Petition Closed
Petitioning NCAA

Reverse the recommendations by the NCAA for D1 Men's and Women's Tennis

First and foremost, the NCAA recommendations will damage the integrity of the sport.

Second, play must have the possibility of three sets. Two-time defending Champion Coach Roland Thornqvist said it best: “Let’s make sure we don’t change the sport! Tennis IS the third set.” Four-time defending champion Coach Peter Smith says, “The coaches are working hard to make sure we play 3 full sets…We can’t play a breaker for the 3rd.”

Third, reducing doubles from an 8-game pro set to a 6 game set will reduce its importance. We cannot improve on the ITA’s statement of 8/17/12: “….this will further abbreviate an already shortened format.”

Fourth, reducing the time between the singles and doubles and reducing the changeover time will not significantly decrease the time the entire dual match will take.

Fifth, college tennis requires much travel and the competition is the prize. Pro Jack Sock says it well:
“ (It is) Really unreasonable for players to sit in vans and airports for hours and hours to compete out of state, and then have to forgo warmups, play a quick 6 games to determine dubs pt, and have all that TRAVEL be hinged on a 10 pt match buster for 3rd set of singles....where is the reward in less playing time during actual competition?!”

Finally, these changes will reduce the quality of the play and eliminate college as a preparation for a possible career as a tennis professional for many top level juniors. John Isner, currently ranked 10 in the world, says, "I got where I am because of college tennis. The new proposed rule changes will be detrimental to player development. If it's not broken, don't fix it."

The NCAAs recommendations were made without significant input from college coaches, players, the ITA, USTA, or any other population that has a vested interest in college tennis.

When Jon Wertheim of Sports Illustrated was asked, “Honestly curious to know if you’ve heard from anyone that supports these changes?” His one word response? “Nope.”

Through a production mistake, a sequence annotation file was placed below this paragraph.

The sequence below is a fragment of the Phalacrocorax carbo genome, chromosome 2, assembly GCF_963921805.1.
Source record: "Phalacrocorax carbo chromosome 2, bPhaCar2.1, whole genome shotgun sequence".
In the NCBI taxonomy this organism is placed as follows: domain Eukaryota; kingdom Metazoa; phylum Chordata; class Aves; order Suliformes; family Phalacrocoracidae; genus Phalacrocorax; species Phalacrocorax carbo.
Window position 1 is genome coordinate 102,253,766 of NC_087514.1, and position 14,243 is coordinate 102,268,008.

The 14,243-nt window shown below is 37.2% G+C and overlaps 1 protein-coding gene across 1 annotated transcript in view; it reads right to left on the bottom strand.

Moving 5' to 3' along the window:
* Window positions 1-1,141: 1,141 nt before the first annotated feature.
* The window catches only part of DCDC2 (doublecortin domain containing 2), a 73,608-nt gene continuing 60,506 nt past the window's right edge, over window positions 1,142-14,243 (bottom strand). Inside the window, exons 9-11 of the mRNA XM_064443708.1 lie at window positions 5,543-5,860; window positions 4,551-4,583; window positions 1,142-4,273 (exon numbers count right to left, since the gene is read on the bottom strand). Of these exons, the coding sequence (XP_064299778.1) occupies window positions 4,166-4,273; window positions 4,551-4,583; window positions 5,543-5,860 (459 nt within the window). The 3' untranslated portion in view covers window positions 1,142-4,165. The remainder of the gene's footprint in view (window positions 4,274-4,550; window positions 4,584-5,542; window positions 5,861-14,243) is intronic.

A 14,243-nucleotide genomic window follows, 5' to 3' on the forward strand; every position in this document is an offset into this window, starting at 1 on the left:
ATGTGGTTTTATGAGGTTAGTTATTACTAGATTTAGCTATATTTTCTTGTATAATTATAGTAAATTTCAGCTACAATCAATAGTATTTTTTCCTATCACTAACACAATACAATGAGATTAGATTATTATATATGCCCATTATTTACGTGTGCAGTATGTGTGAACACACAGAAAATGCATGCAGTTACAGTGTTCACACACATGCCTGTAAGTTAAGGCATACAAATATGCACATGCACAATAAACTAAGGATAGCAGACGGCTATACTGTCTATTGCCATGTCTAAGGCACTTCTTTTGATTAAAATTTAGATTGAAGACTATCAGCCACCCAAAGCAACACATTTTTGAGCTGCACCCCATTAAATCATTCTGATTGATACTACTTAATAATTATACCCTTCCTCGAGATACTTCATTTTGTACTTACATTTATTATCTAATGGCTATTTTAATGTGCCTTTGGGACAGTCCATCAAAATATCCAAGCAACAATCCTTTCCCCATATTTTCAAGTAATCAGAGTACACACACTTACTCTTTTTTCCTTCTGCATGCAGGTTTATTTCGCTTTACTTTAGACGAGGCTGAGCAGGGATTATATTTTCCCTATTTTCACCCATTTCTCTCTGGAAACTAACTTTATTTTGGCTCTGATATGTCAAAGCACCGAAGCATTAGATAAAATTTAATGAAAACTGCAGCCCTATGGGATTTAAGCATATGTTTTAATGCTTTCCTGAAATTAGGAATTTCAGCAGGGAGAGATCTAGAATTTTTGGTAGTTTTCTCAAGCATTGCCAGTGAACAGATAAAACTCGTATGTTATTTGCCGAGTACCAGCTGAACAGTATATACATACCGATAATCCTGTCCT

Letter to
NCAA
I just signed the following petition addressed to: Ncaa.

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Reverse the recommendations by the NCAA for D1 Men's and Women's Tennis

First and foremost, the NCAA recommendations will damage the integrity of the sport.

Second, play must have the possibility of three sets. Two-time defending Champion Coach Roland Thornqvist said it best: “Let’s make sure we don’t change the sport! Tennis IS the third set.” Four-time defending champion Coach Peter Smith says, “The coaches are working hard to make sure we play 3 full sets…We can’t play a breaker for the 3rd.”

Third, reducing doubles from an 8-game pro set to a 6 game set will reduce its importance. We cannot improve on the ITA’s statement of 8/17/12: “….this will further abbreviate an already shortened format.”

Fourth, reducing the time between the singles and doubles and reducing the changeover time will not significantly decrease the time the entire dual match will take.

Fifth, college tennis requires much travel and the competition is the prize. Pro Jack Sock says it well:
“ (It is) Really unreasonable for players to sit in vans and airports for hours and hours to compete out of state, and then have to forgo warmups, play a quick 6 games to determine dubs pt, and have all that TRAVEL be hinged on a 10 pt match buster for 3rd set of singles....where is the reward in less playing time during actual competition?!”

Finally, these changes will reduce the quality of the play and eliminate college as a preparation for a possible career as a tennis professional for many top level juniors. John Isner, currently ranked 10 in the world, says, "I got where I am because of college tennis. The new proposed rule changes will be detrimental to player development. If it's not broken, don't fix it."

The NCAAs recommendations were made without significant input from college coaches, players, the ITA, USTA, or any other population that has a vested interest in college tennis.

When Jon Wertheim of Sports Illustrated was asked, “Honestly curious to know if you’ve heard from anyone that supports these changes?” His one word response? “Nope.”

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Sincerely,